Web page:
10 Reasons Why Women Football Players Remained Silent in the Face of Sexual Abuse
Photo courtesy of AFWNT
For those of you asking why these women waited so long to speak out about the sexual assault, I hope the following reasons will open your eyes and hearts and lead you to be kinder and more respectful towards the victims:
1. Women are often blamed for being sexually assaulted or harassed. The assumption that it is always the woman’s fault has prevented soccer players from coming forward because of the fear society will degrade them. This is evidenced in the way the Afghan women athletes who recently came forward were treated.
2. For victims of sexual assault in a patriarchal society like Afghanistan, where women are considered second-class citizens, it is extremely difficult to even find an opportunity to speak out.
3. Afghan football players did not speak out sooner because they were fearful of the consequences. Some of the major obstacles women face when it comes to reporting sexual harassment and assault is the risk of losing their jobs, fear of losing their dignity or dishonoring their families, the chance they might lose credibility, fear for their physical safety, and the possibility that people may not believe them.
4. Another reason women do not come forward to report sexual assault is the fear of feeling shame. Women that experience sexual harassment and assault often feel dehumanized, humiliated, or unworthy. Victims can blame themselves for being violated, which becomes a barrier to more women reporting sexual harassment.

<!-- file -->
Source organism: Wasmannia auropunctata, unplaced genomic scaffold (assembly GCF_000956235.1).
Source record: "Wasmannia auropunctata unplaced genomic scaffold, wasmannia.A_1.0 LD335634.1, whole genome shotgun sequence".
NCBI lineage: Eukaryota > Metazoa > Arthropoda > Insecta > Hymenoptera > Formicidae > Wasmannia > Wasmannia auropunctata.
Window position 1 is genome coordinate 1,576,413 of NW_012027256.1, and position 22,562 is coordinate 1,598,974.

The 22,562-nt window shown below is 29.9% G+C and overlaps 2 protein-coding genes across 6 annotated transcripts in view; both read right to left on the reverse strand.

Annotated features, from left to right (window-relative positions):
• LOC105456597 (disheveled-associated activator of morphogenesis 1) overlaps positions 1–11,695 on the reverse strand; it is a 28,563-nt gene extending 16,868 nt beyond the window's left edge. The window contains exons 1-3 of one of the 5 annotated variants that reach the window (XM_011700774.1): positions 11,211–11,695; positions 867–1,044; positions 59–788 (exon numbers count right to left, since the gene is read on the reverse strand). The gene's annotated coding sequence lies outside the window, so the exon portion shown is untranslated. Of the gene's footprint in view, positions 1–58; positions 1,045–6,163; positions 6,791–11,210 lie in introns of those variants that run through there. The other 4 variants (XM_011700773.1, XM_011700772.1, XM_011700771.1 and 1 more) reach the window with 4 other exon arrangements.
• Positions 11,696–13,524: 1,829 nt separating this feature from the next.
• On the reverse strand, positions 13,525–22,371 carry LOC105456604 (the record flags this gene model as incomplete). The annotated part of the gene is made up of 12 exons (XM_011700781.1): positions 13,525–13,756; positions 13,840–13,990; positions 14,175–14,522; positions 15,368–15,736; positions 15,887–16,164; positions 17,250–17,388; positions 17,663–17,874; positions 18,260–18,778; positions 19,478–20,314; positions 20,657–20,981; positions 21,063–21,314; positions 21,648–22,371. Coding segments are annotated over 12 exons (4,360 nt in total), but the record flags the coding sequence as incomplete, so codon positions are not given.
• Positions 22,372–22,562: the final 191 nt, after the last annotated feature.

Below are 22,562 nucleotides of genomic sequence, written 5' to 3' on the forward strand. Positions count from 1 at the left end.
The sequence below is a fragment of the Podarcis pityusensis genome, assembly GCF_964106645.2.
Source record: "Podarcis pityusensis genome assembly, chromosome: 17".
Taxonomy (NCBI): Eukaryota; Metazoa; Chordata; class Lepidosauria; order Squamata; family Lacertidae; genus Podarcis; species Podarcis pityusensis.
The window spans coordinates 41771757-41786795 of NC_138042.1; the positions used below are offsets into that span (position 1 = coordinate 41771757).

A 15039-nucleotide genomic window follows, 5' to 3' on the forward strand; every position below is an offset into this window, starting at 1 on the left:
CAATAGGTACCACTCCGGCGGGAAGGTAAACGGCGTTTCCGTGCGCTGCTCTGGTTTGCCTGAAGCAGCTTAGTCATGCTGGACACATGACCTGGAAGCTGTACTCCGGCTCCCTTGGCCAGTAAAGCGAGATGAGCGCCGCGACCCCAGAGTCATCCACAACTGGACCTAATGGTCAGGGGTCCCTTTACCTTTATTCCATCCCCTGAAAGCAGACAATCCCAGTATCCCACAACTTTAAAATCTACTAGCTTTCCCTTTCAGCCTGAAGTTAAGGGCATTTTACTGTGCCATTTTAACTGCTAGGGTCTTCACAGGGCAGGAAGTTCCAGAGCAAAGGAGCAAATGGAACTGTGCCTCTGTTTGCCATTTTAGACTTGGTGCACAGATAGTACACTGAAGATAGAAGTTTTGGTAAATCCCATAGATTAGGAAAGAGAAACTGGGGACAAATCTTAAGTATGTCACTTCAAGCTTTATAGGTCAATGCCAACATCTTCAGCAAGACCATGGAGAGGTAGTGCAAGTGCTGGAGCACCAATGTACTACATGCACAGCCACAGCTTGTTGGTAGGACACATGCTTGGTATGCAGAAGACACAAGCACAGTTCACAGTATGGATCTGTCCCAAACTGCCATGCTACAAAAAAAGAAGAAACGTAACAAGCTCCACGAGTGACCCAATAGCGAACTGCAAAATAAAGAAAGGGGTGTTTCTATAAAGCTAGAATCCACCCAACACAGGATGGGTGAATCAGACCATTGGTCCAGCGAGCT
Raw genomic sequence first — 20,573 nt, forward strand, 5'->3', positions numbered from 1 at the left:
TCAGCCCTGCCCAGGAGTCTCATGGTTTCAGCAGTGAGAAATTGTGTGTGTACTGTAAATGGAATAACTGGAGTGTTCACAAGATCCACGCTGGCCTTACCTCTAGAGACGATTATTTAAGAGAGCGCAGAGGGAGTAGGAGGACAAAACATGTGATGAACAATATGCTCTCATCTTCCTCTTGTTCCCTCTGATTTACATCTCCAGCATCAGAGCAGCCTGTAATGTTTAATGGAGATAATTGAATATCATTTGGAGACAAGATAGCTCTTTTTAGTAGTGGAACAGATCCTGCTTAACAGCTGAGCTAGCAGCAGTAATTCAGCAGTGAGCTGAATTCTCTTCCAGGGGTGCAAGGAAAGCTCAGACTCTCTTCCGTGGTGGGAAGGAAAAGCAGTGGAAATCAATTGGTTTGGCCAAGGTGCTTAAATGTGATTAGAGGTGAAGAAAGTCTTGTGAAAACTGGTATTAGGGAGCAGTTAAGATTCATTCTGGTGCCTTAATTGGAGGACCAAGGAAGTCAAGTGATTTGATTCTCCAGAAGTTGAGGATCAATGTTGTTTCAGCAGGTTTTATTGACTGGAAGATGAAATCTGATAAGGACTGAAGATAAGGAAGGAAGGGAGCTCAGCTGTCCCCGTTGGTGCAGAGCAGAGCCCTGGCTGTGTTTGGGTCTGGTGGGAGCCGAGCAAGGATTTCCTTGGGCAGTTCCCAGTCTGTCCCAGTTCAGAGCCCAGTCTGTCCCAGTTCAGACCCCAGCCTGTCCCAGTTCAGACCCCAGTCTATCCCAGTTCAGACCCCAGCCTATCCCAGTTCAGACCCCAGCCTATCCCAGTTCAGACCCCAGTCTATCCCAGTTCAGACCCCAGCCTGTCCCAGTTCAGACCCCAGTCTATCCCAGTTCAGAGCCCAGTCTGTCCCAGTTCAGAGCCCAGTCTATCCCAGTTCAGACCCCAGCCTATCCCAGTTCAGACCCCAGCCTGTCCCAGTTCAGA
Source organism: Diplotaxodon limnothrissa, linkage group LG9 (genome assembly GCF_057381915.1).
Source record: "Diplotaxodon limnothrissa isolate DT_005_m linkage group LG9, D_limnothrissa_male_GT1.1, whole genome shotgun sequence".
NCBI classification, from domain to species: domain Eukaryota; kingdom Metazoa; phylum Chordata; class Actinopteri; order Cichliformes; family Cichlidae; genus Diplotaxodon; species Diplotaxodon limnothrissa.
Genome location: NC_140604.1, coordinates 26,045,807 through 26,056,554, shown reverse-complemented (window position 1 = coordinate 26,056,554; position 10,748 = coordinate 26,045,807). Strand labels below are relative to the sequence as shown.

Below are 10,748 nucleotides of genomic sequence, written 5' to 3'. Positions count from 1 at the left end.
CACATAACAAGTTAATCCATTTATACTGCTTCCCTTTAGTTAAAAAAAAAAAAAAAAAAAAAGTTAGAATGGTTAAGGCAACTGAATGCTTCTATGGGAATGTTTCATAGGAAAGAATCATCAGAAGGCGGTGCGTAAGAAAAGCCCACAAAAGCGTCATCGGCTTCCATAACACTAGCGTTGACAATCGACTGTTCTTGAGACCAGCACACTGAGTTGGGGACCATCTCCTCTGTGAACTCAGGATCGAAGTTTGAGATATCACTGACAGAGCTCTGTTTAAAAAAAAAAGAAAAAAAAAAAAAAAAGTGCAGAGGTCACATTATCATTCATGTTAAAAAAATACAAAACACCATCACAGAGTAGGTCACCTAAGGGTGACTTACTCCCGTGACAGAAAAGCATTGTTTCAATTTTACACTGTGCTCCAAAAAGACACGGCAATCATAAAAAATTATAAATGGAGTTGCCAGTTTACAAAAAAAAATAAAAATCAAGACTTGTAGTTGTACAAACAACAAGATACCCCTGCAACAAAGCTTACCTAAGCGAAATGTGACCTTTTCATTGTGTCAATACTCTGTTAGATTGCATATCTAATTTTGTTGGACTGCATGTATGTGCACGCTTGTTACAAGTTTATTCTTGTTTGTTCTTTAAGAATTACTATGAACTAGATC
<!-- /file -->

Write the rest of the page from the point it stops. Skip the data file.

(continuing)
5. In a conservative society like Afghanistan, where the honor of the family is more important than the safety of an individual, for a woman to bring dishonor to their family by claiming they were sexually assaulted means they could be killed or violently attacked.
6. Afghan society expects women to be virgins until marriage, and women reporting sexual harassment and assault can face the death penalty. Also, most Afghans will refuse to marry sexual assault victims because they are no longer seen as “pure” or “suitable” partners.
7. Being sexually violated and assaulted is such a degrading feeling that victims often become mute. Their self-respect, humanity, and dignity are taken away from them. It breaks them to the core and makes it physically difficult to report the assault.
8. Afghan women athletes who are sexually assaulted or harassed by men in positions of authority often find themselves without a path to justice. In fact, victims are labeled opportunists, blamed for the assault, and punished for speaking out. Afghan soccer players have been intimidated and prevented from coming forwards in the past by high-ranking officials’ power and influence.
9. A huge reason why the Afghan football players remained silent and did not report the sexual assault was the fear of retaliation. The AFF president threatened to kill them and often removed them from the team if they even complained to other athletes.
10. The president of the AFF destroyed these Afghan football players’ self-esteem and self-image when he sexually violated and assaulted them. When women are harassed and assaulted, their integrity and confidence is taken from them and they are often unable to report the assault.